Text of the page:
This month, nothing represented the complexity of the black American experience better than the surprise release of Beyoncé’s video for her song “Formation.” The video celebrates black women’s power to fully express themselves, own their sexuality, thrive economically, and work in solidarity with each other and their larger communities to defeat violence and other man-made disasters. With vocal cameos from New Orleans’ most famous Sissy Bounce artists, the video swiftly took over the pop culture news cycle. Conversation online was buzzing with discussion of black women’s economic independence, how the tables turn when these women determine how to harness and express their own sexuality, and the increasing prominence of the Movement for Black Lives.
“Formation” is set in the U.S. South—New Orleans, to be exact. That city is not a major media market or a bastion of progressive law and policy. But it is a place of deep cultural significance and culture-making for black and white people alike, and increasingly, for people from all over the world. The southern U.S. is a region filled with hope, creativity, and potential for those working to reduce inequality and discrimination. But Southern states are also the epicenter of deep and persistent inequality for black people, including the HIV/AIDS epidemic that thrives on the disempowerment of women, ostracism of the LGBT community, criminalization, economic disempowerment and disinvestment in safety nets. Here, the HIV/AIDS rates among black women and black gay men are stunningly high. In fact, it is where these groups have the highest death rates of anywhere in the country.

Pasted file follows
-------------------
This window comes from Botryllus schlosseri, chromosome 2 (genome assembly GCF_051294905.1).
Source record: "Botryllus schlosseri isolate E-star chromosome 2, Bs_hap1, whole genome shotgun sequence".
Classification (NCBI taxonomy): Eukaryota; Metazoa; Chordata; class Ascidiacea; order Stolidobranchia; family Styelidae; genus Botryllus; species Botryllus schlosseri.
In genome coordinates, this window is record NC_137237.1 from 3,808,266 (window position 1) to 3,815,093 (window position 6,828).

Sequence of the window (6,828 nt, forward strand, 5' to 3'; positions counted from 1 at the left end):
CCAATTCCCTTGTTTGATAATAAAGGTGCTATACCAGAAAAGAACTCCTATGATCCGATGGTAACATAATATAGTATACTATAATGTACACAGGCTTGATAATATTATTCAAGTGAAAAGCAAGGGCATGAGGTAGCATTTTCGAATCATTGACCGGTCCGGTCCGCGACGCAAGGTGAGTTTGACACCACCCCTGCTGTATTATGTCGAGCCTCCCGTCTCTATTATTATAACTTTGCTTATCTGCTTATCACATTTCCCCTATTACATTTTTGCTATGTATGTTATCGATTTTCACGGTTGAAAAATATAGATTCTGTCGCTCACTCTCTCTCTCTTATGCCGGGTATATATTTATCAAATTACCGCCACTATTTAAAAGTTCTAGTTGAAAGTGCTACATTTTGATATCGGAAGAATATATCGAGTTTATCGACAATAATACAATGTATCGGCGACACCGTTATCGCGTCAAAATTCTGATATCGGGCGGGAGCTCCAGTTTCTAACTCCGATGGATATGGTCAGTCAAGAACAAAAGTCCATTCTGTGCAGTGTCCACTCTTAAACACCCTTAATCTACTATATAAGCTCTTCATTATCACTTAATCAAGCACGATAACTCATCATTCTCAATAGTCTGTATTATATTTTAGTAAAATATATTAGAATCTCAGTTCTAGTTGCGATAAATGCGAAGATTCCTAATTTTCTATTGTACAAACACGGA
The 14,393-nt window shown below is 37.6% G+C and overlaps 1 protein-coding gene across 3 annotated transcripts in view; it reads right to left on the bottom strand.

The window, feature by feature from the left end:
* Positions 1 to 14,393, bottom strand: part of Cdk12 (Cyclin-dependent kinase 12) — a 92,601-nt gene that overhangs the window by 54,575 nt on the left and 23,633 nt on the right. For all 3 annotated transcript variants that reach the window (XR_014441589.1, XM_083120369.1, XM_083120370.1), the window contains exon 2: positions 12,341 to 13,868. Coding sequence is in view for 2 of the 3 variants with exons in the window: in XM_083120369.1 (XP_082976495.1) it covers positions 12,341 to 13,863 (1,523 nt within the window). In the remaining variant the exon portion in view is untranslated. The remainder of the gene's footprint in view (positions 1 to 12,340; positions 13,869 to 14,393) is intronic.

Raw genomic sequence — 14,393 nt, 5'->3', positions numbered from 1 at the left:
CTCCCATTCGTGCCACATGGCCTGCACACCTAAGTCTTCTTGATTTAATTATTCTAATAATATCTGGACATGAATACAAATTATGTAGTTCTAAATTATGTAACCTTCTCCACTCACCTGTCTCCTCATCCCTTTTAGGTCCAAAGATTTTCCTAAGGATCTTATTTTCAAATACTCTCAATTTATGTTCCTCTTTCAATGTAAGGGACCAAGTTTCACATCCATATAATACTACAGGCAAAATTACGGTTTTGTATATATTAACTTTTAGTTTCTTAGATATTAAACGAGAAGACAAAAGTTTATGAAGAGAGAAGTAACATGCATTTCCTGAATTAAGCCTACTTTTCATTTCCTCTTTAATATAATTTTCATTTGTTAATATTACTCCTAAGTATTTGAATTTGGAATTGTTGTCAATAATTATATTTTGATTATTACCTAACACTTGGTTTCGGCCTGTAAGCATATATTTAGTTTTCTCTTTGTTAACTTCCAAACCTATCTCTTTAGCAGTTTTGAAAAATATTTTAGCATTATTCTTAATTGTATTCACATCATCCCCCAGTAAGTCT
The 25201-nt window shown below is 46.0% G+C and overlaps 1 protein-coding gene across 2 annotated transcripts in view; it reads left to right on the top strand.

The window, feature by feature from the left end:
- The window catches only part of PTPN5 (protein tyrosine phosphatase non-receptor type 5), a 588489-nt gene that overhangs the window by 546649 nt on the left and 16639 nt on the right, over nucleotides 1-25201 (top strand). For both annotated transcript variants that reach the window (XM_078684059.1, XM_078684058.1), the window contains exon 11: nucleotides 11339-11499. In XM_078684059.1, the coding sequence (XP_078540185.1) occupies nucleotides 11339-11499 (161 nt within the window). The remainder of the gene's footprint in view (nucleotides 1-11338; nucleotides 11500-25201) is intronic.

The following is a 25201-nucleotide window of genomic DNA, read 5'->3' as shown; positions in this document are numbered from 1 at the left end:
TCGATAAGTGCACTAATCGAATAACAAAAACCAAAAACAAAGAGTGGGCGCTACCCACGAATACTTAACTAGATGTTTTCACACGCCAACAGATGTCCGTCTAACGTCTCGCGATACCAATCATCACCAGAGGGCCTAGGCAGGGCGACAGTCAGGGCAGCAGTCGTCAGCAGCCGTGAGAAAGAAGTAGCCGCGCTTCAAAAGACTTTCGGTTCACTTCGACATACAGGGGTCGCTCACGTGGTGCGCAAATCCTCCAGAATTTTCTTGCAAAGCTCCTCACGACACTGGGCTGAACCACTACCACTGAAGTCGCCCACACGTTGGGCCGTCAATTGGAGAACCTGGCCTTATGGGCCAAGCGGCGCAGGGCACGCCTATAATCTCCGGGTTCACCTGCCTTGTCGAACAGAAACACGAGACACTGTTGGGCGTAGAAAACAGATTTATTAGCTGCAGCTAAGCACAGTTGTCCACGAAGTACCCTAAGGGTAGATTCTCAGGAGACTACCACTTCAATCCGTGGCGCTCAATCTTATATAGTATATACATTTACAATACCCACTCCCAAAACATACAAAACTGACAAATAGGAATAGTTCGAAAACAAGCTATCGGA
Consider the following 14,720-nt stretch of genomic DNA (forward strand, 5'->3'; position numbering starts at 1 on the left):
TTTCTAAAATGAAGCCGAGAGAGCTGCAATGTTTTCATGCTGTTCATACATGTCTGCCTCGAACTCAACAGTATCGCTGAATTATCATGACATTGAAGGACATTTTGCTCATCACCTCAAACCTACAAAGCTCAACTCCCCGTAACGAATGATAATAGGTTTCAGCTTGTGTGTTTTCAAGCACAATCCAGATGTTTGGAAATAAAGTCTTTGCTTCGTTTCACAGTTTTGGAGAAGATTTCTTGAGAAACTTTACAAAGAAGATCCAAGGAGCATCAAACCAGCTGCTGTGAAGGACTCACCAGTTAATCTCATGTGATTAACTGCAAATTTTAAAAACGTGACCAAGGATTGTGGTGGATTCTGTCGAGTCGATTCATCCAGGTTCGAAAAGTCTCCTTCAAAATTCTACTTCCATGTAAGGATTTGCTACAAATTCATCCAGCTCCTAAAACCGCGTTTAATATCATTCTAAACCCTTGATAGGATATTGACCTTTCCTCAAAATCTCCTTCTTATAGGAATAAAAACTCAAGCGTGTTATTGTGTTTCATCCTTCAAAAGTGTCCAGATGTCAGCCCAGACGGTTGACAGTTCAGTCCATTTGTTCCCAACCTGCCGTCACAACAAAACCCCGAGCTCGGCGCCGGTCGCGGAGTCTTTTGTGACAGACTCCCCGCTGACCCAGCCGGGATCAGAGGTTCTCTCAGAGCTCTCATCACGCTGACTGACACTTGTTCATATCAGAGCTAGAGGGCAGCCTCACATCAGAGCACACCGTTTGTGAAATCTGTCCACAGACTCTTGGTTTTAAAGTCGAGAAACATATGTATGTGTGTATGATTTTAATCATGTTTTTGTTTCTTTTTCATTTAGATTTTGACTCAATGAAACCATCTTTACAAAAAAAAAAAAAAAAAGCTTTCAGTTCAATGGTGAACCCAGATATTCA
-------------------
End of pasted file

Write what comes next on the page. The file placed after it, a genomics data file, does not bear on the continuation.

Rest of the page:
HIV/AIDS is a preventable disease, and one that can be well-managed with proper access to timely, affordable, quality medical care. And so the disproportionately high rates of HIV/AIDS in the U.S. South, paired with dismal health outcomes for black people in the region more generally, qualify as man-made disasters.
Thankfully, a host of organizations—including the Southern HIV/AIDS Strategy Initiative, AIDS Alabama, Women with a Vision, SisterLove Inc., The Positive Women’s Network – USA, the Counter Narrative Project, and Human Rights Watch’s health and human rights division—are getting in formation and pursuing bold new ways of tackling the HIV/AIDS epidemic in the South. By showing that all black lives have value, they honor not just the black community’s vital history, but its bright and essential future. To see some of what that looks like, check out #BlackFutureMonth on Twitter.
Brook Kelly-Green is a Ford Foundation program officer in Gender, Racial, and Ethnic Justice.